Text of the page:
[whatwg] Trying to work out the problems solved by RDFa

Dan Brickley danbri at danbri.org
Sat Jan 3 08:11:39 PST 2009

On 3/1/09 16:54, Håkon Wium Lie wrote:
> Also sprach Dan Brickley:
>   >  My main problem with the natural language processing option is that it
>   >  feels too close to waiting for Artificial Intelligence. I'd rather add 6
>   >  attributes to HTML and get on with life.
> :-)

Another thought re NLP. RDFa (and similar, ...) are formats that can be 
used for writing down the conclusions of NLP analysis. For example here 
see the BBC's recent Muddy Boots experiment, using DBPedia (Wikipedia in 
RDF) data to drive autoclassification / named entity recognition. So 
here we can agree with Ian and others that text analysis has much to 
offer, and still use RDFa (or other semantic markup - i'll sidestep that 
debate for now) as a notation for marking up the words with a 
machine-friendly indicator of their NLP-guessed meaning.


> Personally, I think the 'class' attribute may still be a more
> compelling option in a less-is-more way. It already exists and can
> easily be used for styling purposes. Styling is bait for authors to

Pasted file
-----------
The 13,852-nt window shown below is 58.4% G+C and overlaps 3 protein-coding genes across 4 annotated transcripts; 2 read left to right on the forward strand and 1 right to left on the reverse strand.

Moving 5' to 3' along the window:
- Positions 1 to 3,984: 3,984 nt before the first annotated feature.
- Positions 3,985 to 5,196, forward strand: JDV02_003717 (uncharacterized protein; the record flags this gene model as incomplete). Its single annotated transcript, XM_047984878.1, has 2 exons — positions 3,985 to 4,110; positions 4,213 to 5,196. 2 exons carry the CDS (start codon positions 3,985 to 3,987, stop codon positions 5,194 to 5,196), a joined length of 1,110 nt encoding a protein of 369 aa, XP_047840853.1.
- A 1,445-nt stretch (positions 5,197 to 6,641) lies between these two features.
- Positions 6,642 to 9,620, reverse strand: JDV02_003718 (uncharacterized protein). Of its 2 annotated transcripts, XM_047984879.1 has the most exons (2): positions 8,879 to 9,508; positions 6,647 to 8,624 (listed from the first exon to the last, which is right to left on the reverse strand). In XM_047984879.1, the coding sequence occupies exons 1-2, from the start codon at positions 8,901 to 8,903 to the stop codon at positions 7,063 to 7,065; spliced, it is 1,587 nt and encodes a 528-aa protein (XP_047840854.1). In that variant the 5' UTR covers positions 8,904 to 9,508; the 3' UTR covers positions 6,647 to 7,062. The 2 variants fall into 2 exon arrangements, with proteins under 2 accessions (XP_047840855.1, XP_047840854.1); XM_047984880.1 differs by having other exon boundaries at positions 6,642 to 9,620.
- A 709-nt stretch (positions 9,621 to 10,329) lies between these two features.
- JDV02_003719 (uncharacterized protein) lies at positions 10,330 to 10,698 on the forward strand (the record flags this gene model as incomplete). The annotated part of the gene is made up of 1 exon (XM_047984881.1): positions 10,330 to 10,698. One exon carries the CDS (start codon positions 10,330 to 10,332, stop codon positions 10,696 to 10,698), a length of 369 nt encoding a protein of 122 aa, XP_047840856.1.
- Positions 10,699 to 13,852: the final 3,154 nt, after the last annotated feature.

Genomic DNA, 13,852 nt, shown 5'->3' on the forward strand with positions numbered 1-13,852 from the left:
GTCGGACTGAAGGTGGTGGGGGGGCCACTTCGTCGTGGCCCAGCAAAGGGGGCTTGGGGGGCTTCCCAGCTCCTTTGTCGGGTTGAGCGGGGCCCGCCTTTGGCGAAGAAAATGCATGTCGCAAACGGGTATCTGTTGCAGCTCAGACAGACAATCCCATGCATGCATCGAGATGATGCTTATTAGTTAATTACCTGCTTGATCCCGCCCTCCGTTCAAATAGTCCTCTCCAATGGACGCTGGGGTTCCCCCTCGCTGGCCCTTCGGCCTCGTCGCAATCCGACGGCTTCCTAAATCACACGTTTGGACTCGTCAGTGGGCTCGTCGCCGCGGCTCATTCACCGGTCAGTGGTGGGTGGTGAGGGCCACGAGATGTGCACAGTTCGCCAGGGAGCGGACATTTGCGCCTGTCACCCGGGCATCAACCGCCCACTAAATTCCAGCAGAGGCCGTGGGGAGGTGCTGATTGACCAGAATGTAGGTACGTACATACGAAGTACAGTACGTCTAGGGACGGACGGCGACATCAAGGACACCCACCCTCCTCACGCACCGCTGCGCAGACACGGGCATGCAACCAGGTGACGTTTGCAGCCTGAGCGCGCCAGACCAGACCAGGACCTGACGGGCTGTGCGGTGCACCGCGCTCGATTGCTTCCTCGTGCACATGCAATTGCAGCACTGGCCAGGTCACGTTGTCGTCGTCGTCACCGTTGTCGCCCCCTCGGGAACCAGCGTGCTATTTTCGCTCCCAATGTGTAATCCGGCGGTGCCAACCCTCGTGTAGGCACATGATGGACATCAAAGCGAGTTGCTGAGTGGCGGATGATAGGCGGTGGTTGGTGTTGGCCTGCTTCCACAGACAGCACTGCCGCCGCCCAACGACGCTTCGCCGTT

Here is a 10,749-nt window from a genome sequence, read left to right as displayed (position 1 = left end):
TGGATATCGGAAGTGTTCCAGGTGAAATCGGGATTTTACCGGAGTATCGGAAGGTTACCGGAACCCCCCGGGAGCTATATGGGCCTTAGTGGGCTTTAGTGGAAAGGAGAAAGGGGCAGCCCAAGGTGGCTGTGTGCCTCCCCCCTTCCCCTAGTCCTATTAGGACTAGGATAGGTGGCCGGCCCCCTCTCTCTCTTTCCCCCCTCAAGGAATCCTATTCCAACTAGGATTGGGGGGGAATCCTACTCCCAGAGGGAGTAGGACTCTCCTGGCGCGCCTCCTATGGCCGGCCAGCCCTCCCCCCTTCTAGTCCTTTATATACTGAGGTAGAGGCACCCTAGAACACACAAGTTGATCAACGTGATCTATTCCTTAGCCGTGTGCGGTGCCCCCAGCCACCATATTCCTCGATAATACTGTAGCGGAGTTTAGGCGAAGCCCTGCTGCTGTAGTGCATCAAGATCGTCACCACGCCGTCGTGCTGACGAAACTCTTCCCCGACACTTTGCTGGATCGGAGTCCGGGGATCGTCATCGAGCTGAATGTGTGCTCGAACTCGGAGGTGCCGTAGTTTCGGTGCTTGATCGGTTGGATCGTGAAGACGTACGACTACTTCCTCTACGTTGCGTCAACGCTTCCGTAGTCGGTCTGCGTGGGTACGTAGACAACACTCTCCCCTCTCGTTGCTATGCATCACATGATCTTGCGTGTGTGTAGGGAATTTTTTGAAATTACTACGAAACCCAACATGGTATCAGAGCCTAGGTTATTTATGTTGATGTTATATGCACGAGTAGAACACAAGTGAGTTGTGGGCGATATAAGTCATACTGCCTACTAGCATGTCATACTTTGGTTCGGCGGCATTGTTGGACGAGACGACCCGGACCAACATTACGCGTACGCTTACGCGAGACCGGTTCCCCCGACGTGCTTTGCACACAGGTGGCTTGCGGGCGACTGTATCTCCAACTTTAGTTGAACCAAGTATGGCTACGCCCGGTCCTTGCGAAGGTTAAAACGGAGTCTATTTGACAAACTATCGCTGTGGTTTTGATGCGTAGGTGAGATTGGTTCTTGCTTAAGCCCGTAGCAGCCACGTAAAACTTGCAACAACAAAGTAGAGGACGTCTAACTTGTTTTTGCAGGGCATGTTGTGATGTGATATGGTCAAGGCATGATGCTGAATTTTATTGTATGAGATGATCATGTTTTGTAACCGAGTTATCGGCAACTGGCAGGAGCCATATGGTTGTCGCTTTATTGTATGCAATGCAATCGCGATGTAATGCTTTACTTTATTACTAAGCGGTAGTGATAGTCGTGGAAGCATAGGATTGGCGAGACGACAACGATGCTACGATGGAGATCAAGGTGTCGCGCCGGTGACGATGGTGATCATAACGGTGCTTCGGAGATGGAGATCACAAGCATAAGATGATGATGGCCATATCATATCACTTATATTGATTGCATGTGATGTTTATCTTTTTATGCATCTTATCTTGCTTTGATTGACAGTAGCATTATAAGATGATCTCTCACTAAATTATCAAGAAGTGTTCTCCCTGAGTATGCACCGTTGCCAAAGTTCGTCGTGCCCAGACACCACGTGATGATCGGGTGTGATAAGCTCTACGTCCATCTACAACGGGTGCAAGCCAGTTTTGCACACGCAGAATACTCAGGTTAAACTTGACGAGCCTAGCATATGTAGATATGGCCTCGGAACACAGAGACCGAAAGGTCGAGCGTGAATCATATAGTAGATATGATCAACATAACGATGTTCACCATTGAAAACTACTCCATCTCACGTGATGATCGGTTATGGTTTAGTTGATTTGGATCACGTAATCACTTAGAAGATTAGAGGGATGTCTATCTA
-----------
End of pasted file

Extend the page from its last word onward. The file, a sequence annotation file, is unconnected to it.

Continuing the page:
> disclose semantics.

I'm sure there's mileage to be had there. I'm somehow incapable of 
writing XSLT so GRDDL hasn't really charmed me, but 'class' certainly 
corresponds to a lot of meaningful markup. Naturally enough it is 
stronger at tagging bits of information with a category than at defining 
relationships amongst the things defined when they're scattered around 
the page. But that's no reason to dismiss it entirely.

Did you see the RDF-EASE draft, 
http://buzzword.org.uk/2008/rdf-ease/spec? From which comes: "Ten second 
sales pitch: CSS is an external file that specifies how your document 
should look; RDF-EASE is an external file that specifies what your 
document means."

RDF-EASE uses CSS-based syntax. More discussion here, 
including question of whether it ought to be expressed using 




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